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'The Novice' Review: Lauren Hadaway's moody, intense character drama

'The Novice' - Lauren Hadaway

Success is a drug, there is no doubt about it, and once you’ve had the taste of the top, no amount of silver medals will ever suffice when the glory of gold is in your eyeline. This is a thorny topic that has been explored throughout the history of filmmaking, inextricably tied to American cinema, where to be the best is an expectation and a demand that has been hammered into the national psyche. 

Explored in the Oscar-winning Damien Chazelle film Whiplash, which tells the story of a young man pressured into pushing his mind and body into mastering the drums, personal success is something that cannot be achieved without significant sacrifice. Celebrated for its frenetic soundtrack, Lauren Hadaway, who worked in the sound department for the film, has recently translated her skills over to her own directorial debut in the similarly stressful competitive sports story, The Novice.

Taking place at a gloomy college in Peterborough, Ontario, with impressive outdoor sports facilities, Hadaway’s film follows Alex Dall (Isabelle Fuhrman), a freshman who joins her university’s rowing team and adopts an obsessive physical and psychological attitude to make it to the top. Despite initial strides of excellence, her fragile mental state, which implodes from the pressure of self-perfection, steers her down the wrong route to success. 

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Doing almost all the hard work at the front of the pack, it is Isabelle Fuhrman’s terrific performance in the lead role that shines through this gritty character study, appearing as a genuine victim of her own perseverance as she mops sweat, blood and mud from her brow. Whilst most will still recognise her as the titular mini monster from the 2009 film The Orphan, Fuhrman has done well to escape this horror persona and carve out her own modern career, often playing troubled, broken characters.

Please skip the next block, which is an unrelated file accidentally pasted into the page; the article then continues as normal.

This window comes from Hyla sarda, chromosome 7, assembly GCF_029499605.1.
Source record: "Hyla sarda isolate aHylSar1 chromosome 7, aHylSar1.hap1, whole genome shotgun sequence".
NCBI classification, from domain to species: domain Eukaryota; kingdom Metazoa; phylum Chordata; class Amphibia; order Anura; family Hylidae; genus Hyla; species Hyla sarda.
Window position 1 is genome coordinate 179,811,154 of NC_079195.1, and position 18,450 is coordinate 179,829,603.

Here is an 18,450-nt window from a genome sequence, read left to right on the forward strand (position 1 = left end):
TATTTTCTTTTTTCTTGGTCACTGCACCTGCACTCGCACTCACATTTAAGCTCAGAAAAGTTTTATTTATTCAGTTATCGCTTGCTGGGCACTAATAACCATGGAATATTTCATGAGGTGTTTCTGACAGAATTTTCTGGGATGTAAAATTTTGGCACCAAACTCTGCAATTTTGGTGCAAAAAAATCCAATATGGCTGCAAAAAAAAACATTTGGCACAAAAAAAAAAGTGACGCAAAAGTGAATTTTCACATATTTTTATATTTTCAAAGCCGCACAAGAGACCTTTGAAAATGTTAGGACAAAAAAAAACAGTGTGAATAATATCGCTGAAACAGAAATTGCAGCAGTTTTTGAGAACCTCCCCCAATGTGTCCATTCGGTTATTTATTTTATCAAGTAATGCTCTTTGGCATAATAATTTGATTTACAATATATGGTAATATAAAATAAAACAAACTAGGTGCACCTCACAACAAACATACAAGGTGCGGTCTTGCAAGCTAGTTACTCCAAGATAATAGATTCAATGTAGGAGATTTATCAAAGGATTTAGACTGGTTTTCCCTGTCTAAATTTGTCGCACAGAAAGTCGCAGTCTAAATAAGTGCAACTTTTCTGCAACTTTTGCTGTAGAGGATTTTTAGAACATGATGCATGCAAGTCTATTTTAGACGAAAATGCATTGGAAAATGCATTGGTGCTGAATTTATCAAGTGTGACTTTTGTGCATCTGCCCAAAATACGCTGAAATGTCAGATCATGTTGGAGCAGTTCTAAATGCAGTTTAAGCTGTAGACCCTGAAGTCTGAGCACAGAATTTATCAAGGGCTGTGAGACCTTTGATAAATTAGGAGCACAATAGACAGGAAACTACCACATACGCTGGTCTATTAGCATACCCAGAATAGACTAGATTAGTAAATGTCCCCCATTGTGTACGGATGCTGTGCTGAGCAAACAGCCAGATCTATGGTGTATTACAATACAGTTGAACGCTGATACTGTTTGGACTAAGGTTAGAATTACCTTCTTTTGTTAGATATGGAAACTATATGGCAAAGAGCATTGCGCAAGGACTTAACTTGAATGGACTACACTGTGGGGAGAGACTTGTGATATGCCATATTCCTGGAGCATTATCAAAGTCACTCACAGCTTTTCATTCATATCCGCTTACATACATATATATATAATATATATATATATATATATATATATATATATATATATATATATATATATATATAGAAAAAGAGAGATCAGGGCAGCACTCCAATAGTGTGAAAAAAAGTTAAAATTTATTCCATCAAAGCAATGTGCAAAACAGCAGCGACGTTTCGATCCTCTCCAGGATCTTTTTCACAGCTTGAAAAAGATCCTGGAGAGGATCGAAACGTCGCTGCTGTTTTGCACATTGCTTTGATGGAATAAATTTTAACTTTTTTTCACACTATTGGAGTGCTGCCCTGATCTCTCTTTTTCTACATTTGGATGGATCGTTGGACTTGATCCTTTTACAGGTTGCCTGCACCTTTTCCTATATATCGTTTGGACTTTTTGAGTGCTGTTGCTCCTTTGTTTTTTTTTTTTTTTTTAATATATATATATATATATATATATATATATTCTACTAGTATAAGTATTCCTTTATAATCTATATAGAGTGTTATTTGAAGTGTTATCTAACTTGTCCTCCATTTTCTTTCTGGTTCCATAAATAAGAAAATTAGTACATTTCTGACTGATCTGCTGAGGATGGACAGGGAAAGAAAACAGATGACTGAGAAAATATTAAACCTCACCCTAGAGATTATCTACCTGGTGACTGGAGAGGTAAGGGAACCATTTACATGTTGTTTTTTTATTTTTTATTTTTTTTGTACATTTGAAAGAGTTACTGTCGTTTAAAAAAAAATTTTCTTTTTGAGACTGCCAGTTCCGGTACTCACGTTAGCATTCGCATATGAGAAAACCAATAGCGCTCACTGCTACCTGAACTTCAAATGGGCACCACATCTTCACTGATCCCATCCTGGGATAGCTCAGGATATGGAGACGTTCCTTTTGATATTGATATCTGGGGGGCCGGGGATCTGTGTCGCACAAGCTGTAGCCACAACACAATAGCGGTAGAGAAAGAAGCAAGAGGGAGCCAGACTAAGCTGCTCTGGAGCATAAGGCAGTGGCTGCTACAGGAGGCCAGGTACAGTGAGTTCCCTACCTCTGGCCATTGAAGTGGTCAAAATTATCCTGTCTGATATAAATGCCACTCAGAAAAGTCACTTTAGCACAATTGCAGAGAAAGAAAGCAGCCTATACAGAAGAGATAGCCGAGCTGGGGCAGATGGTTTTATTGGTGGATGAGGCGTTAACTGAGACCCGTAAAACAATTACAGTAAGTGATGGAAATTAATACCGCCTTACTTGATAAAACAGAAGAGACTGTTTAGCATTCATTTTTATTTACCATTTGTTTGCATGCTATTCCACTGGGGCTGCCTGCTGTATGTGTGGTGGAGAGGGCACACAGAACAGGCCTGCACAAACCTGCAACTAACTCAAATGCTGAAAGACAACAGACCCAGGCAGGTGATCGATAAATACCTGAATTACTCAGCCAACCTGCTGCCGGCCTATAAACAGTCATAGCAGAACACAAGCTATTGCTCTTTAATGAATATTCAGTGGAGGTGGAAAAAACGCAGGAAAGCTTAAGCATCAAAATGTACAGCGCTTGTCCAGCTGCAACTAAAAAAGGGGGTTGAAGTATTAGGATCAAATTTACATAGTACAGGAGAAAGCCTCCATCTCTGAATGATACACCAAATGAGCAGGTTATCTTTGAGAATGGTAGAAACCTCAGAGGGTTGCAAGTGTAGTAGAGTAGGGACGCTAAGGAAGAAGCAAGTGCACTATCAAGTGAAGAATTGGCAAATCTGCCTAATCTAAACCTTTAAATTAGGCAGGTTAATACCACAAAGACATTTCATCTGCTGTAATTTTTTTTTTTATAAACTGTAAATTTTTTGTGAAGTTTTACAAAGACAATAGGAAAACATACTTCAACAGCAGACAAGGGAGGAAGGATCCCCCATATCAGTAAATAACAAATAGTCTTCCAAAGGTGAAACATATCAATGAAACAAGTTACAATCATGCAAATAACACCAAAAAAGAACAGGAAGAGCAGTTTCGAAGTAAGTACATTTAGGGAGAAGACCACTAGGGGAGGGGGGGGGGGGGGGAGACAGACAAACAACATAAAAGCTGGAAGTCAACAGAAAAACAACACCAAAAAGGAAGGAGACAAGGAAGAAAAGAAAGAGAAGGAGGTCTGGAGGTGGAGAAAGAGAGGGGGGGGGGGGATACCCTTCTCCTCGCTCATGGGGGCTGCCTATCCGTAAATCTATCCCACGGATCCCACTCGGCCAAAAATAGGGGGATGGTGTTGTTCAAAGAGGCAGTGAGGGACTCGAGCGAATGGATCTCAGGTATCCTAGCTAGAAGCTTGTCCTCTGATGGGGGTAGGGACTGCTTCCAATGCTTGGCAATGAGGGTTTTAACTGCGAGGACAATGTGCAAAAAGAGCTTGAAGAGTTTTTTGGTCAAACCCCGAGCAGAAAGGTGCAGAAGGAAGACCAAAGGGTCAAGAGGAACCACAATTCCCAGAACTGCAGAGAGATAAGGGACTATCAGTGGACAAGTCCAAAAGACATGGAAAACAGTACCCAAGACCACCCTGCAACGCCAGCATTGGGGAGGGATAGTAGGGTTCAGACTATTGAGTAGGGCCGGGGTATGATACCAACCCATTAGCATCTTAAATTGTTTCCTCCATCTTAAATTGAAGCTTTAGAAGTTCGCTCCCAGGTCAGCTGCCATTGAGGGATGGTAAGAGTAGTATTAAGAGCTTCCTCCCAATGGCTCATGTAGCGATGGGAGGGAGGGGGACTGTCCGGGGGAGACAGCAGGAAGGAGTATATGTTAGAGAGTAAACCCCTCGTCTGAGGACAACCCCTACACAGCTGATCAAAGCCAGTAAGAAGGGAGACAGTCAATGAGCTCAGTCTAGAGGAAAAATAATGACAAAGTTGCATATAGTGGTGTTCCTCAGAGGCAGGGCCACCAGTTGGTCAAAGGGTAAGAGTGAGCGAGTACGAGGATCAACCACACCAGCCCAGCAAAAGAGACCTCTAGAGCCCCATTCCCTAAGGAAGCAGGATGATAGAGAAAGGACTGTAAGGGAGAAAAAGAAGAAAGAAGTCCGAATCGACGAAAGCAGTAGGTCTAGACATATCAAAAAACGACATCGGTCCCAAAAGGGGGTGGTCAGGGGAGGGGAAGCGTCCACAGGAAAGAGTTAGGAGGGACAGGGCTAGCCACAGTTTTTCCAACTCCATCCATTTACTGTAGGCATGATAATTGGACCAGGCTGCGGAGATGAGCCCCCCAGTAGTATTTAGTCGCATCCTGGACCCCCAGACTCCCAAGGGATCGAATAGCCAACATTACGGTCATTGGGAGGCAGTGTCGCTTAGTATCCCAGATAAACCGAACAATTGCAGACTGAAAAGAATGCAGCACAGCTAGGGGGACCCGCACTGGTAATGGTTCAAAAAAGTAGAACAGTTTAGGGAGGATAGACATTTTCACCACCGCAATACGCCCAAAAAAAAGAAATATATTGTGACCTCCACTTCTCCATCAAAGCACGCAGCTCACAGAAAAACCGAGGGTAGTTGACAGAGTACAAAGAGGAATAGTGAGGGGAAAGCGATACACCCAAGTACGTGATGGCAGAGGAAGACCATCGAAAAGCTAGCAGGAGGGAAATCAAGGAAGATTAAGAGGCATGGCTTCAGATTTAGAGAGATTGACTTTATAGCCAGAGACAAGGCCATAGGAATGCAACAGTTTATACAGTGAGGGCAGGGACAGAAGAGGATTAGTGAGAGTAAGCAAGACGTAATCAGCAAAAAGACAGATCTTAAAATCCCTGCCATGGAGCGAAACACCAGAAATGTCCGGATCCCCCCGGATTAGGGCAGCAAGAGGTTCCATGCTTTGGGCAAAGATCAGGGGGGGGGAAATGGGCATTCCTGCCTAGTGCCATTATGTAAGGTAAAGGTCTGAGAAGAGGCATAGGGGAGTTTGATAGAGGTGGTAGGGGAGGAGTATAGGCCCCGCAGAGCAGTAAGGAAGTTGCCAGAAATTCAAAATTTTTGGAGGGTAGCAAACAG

Helping to impose an urgent tale, Fuhrman’s performance brings to life a fragile character whose sheer curiosity makes the film a gripping watch, unsure of how she might approach a new challenge or indeed internalise her own failings. Though a cold character, Hadaway’s script treats her with sympathy and compassion whilst continuing to demonstrate her shortcomings, providing a balanced view of how the viewer should consider her character. 

In the insanity and obsession of constant competition and self-improvement, Hadaway creates a drama that has few narrative comparisons, gliding through genres with an effortless breeze that helps it stand out in the crowd of independent American cinema.  

It’s this urge to protrude from other competitors that also restricts The Novice, however, with the film feeling like it needs to clutter its image with needlessly flashy cinematography and an overuse of training montages that makes it feel more like a moody music video. The turmoil of the film is, after all, not in the horror of the physical world, but in the gnawing pressure of Dall’s own brittle mind. 

Even still, Hadaway’s directorial debut shows great promise for her future career, with The Novice being a tidy 90-minute character study that doesn’t try too hard to be anything otherwise. A crucial exploration of success that suggests that it is not sheer perseverance that will get you to the top, this is a rousing drama that deals with the aftershock of hubris left in the wake of Donald Trump’s America.

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